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“My Trigger Finger Is My Safety”

“My Trigger Finger Is My Safety”
Really? Even When Violent Impacts, G-forces, And Adrenaline All Hit At Once?

When people talk about firearms safety in high-stress circumstances, you often hear, “All you have to do is keep your finger off the trigger.” That statement is right up there with, “All you have to do to avoid trouble is… stay out of trouble.” Or Nancy Reagan’s sweet but naïve solution to America’s drug problem, “Just say no.”

It all works in theory. The trouble comes when, as the saying goes, “the feces hit the rotating oscillator.” Doesn’t mean it can’t be done, though.

After first aid, Strayer demonstrates his grasp on his Model 29
Mountain Gun during the helicopter crash. Despite serious hand damage
(his middle finger was cut to the bone) John kept his trigger finger
“in register.”

Case In Point

On Jan. 26, 2013, my friend John Strayer and I were inside the cramped Plexiglas bubble of an ancient Hiller HU12B helicopter, hunting feral hogs over Okeechobee, Fla.. John was on the left, veteran pilot Graham Harward in the center where the control console is on this aircraft, and I was on the right. Ain’t no doors on this bird, and space being as limited as it was, John and I each had one foot through the open entryway on a landing strut, and the other inside the aircraft.

We had been aloft for less than 10 minutes, cruising at about a 1,000 feet for the quarry, when John spotted the first oinker on the ground. Graham gently turned the helicopter toward port, bringing us down, as the pig ran toward a copse of pines and disappeared under the green. John had spotted it, so it was his shot, and Graham kept the bird to the right to give the best angle to the designated shooter. We were using .44 Magnum revolvers. John drew his Smith & Wesson Model 29 Mountain Gun, a Lew Horton special run with tapered 4-inch barrel and a lovely old-time blue finish. He held it in a strong wedge hold, 2-handed, his trigger finger straight on the frame above the trigger and below the cylinder, and the muzzle pointing safely out of the helicopter. It was loaded with six rounds of full-power 240-grain softpoints.

On the opposite side of the helo, I left my Power Custom Ruger Super Redhawk in its utilitarian Uncle Mike’s hip holster, and my 4-inch S&W Model 629 in its Bianchi shoulder rig. It was John’s turn to run the cannon, so I unlimbered the Canon. We were an estimated 100 feet above the ground, safely above the treetops, when I widened the zoom lens as far as it could go and snapped a shot of John leaning out and looking down, ready to take the hog when it emerged from the trees onto open ground. It turned out to be the last photograph taken while the Hiller was airborne.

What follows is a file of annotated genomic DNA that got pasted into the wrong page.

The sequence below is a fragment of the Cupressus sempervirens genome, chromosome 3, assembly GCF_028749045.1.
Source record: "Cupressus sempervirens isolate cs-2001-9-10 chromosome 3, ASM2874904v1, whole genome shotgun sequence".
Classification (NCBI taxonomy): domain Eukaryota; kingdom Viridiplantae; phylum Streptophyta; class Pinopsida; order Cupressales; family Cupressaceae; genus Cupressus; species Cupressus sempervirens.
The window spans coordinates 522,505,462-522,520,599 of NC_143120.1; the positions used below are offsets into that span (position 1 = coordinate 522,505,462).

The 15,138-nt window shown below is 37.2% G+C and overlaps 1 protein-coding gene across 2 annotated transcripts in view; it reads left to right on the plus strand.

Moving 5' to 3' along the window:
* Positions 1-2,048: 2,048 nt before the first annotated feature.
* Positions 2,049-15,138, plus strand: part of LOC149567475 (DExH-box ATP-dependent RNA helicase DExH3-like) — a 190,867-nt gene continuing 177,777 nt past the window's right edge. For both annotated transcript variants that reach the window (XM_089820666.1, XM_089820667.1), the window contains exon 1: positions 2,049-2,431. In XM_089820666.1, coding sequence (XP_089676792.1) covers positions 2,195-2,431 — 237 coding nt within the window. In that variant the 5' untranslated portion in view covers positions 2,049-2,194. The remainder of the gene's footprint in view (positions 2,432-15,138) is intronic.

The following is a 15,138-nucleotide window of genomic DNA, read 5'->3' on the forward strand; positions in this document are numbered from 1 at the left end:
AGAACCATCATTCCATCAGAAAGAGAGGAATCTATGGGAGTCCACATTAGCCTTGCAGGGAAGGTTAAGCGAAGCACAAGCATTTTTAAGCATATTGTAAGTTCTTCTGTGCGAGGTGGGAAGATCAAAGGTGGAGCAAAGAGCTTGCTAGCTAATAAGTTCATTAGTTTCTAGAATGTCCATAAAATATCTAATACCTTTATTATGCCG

Nose first and upside down: the remains of the Hiller helicopter in the palmettos in Okeechobee, Fla.

Crash Time

About then the Hiller’s engine began to lose power. We were descending… unwillingly. I saw the trees coming up to meet us, and when the rotors were about to hit the treetops, I flipped the camera out under my left arm—it was strapped to the left shoulder epaulet of my Eotac fatigue jacket—and ducked down into crash position, forearms up to shield eyes and head. There was a rapid series of impacts (it felt like a car crash at full speed) and then we were on the ground, nose down and upside-down at about a 45-degree angle. The chopper was totaled. We weren’t, though we were all banged up and bleeding. More details are available on my blog. Somewhere, the hogs are still laughing. But the lesson is….

Bloody but unbowed. Strayer, left, uses a glove to soak up blood from his gun hand,
and pilot Graham Harward holds the helmet that probably saved his life.

Habituated Safety

It had happened far too fast for John Strayer to holster his gun. The Model 29 was in his hand the whole way down… and his trigger finger stayed straight on the frame, and the muzzle in a safe direction, the whole time.

What has to be understood is that when the helicopter hit the ground, John’s hand and arm and gun were driven through the Plexiglas bubble. The shattered Plexiglas was sharp, and it didn’t just cut his hand deep, it nearly filleted it. The finger never touched the trigger, and the gun never fired. He couldn’t holster until he crawled out of the wrecked helicopter. He was bleeding so bad he stuck a glove on his hand to soak up the blood. A week later, John shot a pistol match, southpaw, out of a lefty holster.

I first met John Strayer in 1998 when he took one of my classes. He was already an experienced, safe shooter, and he later became one of IDPA’s first Five Gun Masters. He has won more matches, and more state and regional championship shooting titles, than he can remember. He has taught a bunch of classes, too, and on Jan. 26, 2013, he taught a lesson we should all share with everyone who owns a gun.

The lesson is, if you burn into your brain the rule of “Keep your finger clear of the trigger until you are in the very act of intentionally firing the weapon,” you can make it work in the most brutally-hitting moments of deadly danger. From now on, John Strayer is gonna be my example of that!
By Massad Ayoob

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